From here to somewhere, not here. It starts with a need to conquer, something basic, really, a drive coursing through every living thing, and that powerful urge harkens back to when we slide all blue and wet into the world, fighting for first breaths taken into lungs more accustomed to warm, comforting fluids than cold, sterile air. We conquer earth incrementally, one breath at a time, or we perish. The struggle - the exertion of will over natural forces, over the elements, the tete a tete of being vs. universe - morphs ever weirder, ever more complicated the older we get.
Take Larry, for instance. He, all by his lonesome, is a very tall thing.
Larry, born Lawrence Boogernap Buttstrap, Jr., fell headlong at struggle and conflict long before his first slap and gasp brought him screaming and kicking into his mother's arms, only, a much noted lack of gasp left his entry somewhat quiet.
Linda "Linnie" Asswallop Buttstrap and Lawrence Boogernap Buttstrap, Sr. planned on a boy and that's just what they received.
"Someone to carry on the Buttstrap name!" They proclaimed the evening of their child's conception, waking other guests at the "Notell Motel Lodge" off a side road, off a maintenance spur, in the shadow of an overpass a hundred yards from highway 64.
"And a Junior, too!" Mrs. Buttstrap cheered, pumping her arms the way she'd seen stocky girls on the television do, celebrating an hour and thirty-seven minutes of life married, as a Buttstrap.
"Oh, Linnie. You'd allow both the Boogernap AND Buttstrap names to live on?" Larry glowed one shade past grey through unfortunate acne scarification and gingered nappy stubble. "You ARE the best wife for me, the best mate, the best...oh, just the best!"
"Just like that gypsy lady told you I'd be, honey." Linnie helped Larry step from his jump suit before folding back the leopard print duvet cover and lying down, ready to begin a life of supplication with glee.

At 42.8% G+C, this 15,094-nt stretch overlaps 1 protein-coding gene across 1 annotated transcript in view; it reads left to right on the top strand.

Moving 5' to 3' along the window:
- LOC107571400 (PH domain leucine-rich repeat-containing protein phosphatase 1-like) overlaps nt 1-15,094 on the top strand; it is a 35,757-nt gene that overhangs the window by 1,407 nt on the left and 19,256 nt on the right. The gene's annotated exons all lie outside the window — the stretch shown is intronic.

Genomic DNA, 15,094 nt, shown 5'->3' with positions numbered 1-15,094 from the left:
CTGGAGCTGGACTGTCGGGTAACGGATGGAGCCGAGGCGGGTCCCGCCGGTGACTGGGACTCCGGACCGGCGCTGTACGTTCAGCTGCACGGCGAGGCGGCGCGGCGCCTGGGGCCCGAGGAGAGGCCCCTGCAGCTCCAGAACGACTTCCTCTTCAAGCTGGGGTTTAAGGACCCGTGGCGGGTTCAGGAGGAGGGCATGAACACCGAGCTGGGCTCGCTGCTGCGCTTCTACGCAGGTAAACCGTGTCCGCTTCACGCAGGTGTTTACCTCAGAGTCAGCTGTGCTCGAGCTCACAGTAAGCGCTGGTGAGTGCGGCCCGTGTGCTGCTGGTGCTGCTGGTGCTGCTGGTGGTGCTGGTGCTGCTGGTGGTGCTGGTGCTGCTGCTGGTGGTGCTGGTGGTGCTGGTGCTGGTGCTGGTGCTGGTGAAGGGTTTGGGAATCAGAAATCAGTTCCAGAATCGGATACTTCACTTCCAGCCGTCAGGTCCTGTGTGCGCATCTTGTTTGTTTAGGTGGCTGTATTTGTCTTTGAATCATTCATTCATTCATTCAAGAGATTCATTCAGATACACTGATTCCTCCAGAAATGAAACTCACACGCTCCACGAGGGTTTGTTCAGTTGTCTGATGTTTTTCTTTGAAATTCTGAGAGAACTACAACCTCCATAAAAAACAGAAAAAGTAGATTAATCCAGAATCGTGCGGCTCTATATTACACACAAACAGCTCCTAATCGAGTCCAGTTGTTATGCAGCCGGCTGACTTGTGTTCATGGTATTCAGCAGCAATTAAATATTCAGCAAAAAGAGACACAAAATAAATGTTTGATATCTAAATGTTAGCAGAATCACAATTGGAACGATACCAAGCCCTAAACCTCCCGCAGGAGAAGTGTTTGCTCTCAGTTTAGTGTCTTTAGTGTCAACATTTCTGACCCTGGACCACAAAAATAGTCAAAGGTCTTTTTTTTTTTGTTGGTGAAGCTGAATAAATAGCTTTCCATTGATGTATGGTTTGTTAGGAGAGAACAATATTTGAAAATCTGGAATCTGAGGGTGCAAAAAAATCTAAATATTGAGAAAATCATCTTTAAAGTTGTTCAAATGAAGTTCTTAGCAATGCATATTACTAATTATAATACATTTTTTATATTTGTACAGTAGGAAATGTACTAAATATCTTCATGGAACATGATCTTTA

Nine months and one day later, at eleven pounds, twenty-nine inches, Lil' Larry practically swung long-armed from a vine, some gorgeous version of half-monkey, half-man, shocking the delivery room with a throat-clearing, "A-hem," followed by silence and then gentle coos and burbles. A woman wearing mismatched scrubs pried his fingers from the umbilical tether.
"Is it customary for a newborn to do that, to just say, 'hello, here i am, now I'll be cooing?" Larry, Sr. had expectations involving screams and wails and 'gack, gack, gack'. His own scrubs, bought on-line from the only outlet able to locate iridescent gold and green plaid, wavered like a television set lacking diagonal hold, if ever such a thing existed.
"Where's the gack, gack, gack?" In fact, he even voiced the question outside his bulbous head.
Meanwhile, Mrs. Buttstrap, (pronounced BOOT-stropp by those with culture, no matter how many times a neighbor called their trailer home asking to speak with "your Butt Crack" or "could I please speak with your Butt Crack?") lay splayed, gutted and gaping, unable to recover modesty, what with her uterus practically inverted, looking like an adult angler fish landed in her lap, dredged from the deep by green gowned hospital staff then forgotten, doing its level best to entice an attending OB-GYN staffer close enough to snap her up in one yawning gulp.
From an awestricken fantasy involving Jr.'s future as either an Italian league professional basketball player (something to which Lawrence, Sr. aspired, both due to his love for obscure fig and pasta dishes and despite his diminuitive four feet eleven inches in height) or working a job as a lamplighter in old Williamsburg, Big Larry - as he was known in the flour mill - leapt to his wife's side, insofar as a man with short, stocky legs barely longer than summer sausage might leap.
"Please, someone. Can't you see my wife is bleeting?"